Management Options
Mealybugs are one of the most difficult greenhouse pests to control. Mealybugs are best treated if detected early, when populations are low. If only a few plants are heavily infested, it may be best to destroy the infested plants to minimize further spread.

Biological Control
A ladybird beetle, commonly known, as the mealybug destroyer (Cryptolamus montrouzieri) is commercially available as a biological control agent. Both adults and larvae feed upon mealybugs. This beetle is most effective when there are high populations of mealybugs because it will fly away if not enough prey is found. Adults are shiny black beetles with a reddish head and thorax and larvae look like a fast moving mealybug. But, unlike mealybugs, the mealybug destroyer larvae will have chewing mouthparts.

A type of entomopathogenic or insect killing fungus, Beauvaria bassiana (Botanigard) is commercially available. This fungus secretes enzymes that dissolve the insect's cuticle. After it enters the insect's body, the fungus produces a toxin that weakens the insect's immune system. When applying this material, thorough spray coverage is needed so that the fungal spores contact the targeted insect and begin the infection process. Repeated applications may be needed.

Chemical control
If only a few plants are heavily infested, growers often destroy the infested plants to minimize further spread.

Control is difficult because of the mealybug’s tendency to hide in protected locations and form dense colonies. The mealybug's waxy covering also helps protect mealybugs from chemical exposure. Use of a spreader sticker may help penetrate mealybug's waxy covering. The young crawlers are not covered by this wax so are the most susceptible life stage. Repeated applications of insecticides are often needed to manage mealybugs. Through coverage is necessary when using contact insecticides. Rotate among insecticides with different modes of action to help delay the development of resistance. Acceptable control is often difficult to achieve.

Consult the most recent edition of New England Greenhouse Floriculture Guide - A Management Guide for Insects, Diseases, Weeds and Growth Regulators for more specific guidelines.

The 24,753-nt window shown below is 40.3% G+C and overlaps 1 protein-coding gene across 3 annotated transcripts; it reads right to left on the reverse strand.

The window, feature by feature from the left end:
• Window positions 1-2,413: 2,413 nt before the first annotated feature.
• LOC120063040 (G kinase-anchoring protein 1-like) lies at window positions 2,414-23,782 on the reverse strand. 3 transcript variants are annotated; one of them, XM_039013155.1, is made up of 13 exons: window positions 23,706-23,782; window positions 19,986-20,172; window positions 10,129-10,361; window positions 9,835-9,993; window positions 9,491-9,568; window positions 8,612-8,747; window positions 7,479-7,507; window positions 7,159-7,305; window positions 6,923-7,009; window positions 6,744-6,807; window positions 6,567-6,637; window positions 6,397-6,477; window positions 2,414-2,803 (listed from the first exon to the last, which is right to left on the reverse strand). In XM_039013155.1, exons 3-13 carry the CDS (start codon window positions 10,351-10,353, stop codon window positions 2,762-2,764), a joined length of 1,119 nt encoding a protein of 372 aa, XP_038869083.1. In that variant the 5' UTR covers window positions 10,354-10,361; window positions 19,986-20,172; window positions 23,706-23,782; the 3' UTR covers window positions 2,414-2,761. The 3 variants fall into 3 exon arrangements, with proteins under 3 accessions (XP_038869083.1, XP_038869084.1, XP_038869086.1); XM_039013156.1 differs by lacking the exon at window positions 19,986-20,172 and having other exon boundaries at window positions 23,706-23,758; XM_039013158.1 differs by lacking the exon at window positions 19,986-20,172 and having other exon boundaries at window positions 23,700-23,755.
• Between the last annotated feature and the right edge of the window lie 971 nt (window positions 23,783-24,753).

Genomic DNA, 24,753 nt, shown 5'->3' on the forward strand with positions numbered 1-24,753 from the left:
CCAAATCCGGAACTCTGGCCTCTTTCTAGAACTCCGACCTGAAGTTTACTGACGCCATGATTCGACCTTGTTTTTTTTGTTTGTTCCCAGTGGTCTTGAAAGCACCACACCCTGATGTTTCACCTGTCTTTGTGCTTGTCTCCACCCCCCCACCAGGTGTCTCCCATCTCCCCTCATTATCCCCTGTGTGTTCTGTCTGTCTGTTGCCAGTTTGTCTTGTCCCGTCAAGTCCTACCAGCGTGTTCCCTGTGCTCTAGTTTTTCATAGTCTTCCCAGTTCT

Leanne Pundt, Extension Educator, Commercial Horticulture, University of Connecticut

Casey, C. (Ed). 2000. Integrated Pest Management for Bedding Plants: A Scouting and Pest Management Guide. 2nd edition. New York State IPM Program Bulletin No 407. 117 pp.

Cloyde, R. 2001. Mealybug Menace. GrowerTalks. September 2001. 115-166 pp.

Gentile, A. G. and D. T. Scanlon. 1992. A Guide to Insects and Related Pests of Floriculture Crops in New England. For Commercial Growers. Revised by T. Smith. 36 pp.

Gill, S. and J. Sanderson. 1998. Ball Guide to Identification of Greenhouse Pests and Beneficials. Ball Publishing. Batavia, IL 244 pp.

Osborne, L. 2003. Mealybugs. University of Florida. IFAS.

Osburne, L. 2002. Tropical Storm. GrowerTalks. November 2002. 74-80.

Stimmel, J. F. 1979. Citrus Mealybug, Planoccus citri. Regulatory Horticulture. Entomology Circular No. 45. 5(2):21-22. Pennsylvania Department of Agriculture. Bureau of Plant Industry.

Stimmel, J.F. 1975. Longtailed Mealybug, Pseudococcus longispinus [Targ.-Tozz.]

Regulatory Horticulture. Entomology Circular No. 7. 1(2)-13-14.Pennsylvania Department of Agriculture. Bureau of Plant Industry.

Weeden, Shelton, Li and Hoffman (ed). Cryptolamus montrouzieri (Coleptera: Coccinellidae). Mealybug Destroyer. In Biological Control: A Guide to Natural Enemies in North America.

Information on our site was developed for conditions in the Northeast. Use in other geographical areas may be inappropriate.

The information in this material is for educational purposes. The recommendations contained are based on the best available knowledge at the time of printing. Any reference to commercial products, trade or brand names is for information only, and no endorsement or approval is intended. The Cooperative Extension system does not guarantee or warrant the standard of any product referenced or imply approval of the product to the exclusion of others which also may be available.All agrochemicals/pesticides listed are registered for suggested uses in accordance with federal and Connecticut state laws and regulations as of the date of printing. If the information does not agree with current labeling, follow the label instructions. The label is the law.Warning! Agrochemicals/pesticides are dangerous. Read and follow all instructions and safety precautions on labels. Carefully handle and store agrochemicals/pesticides in originally labeled containers immediately in a safe manner and place. Contact the Connecticut Department of Environmental Protection for current regulations.The user of this information assumes all risks for personal injury or property damage.Issued in furtherance of Cooperative Extension work, Acts of May 8 and June 30, 1914, in cooperation with the U.S. Department of Agriculture. Kirklyn M. Kerr, Director, Cooperative Extension System, The University of Connecticut, Storrs. The Connecticut Cooperative Extension System offers its programs to persons regardless of race, color, national origin, sex, age or disability and is an equal opportunity employer.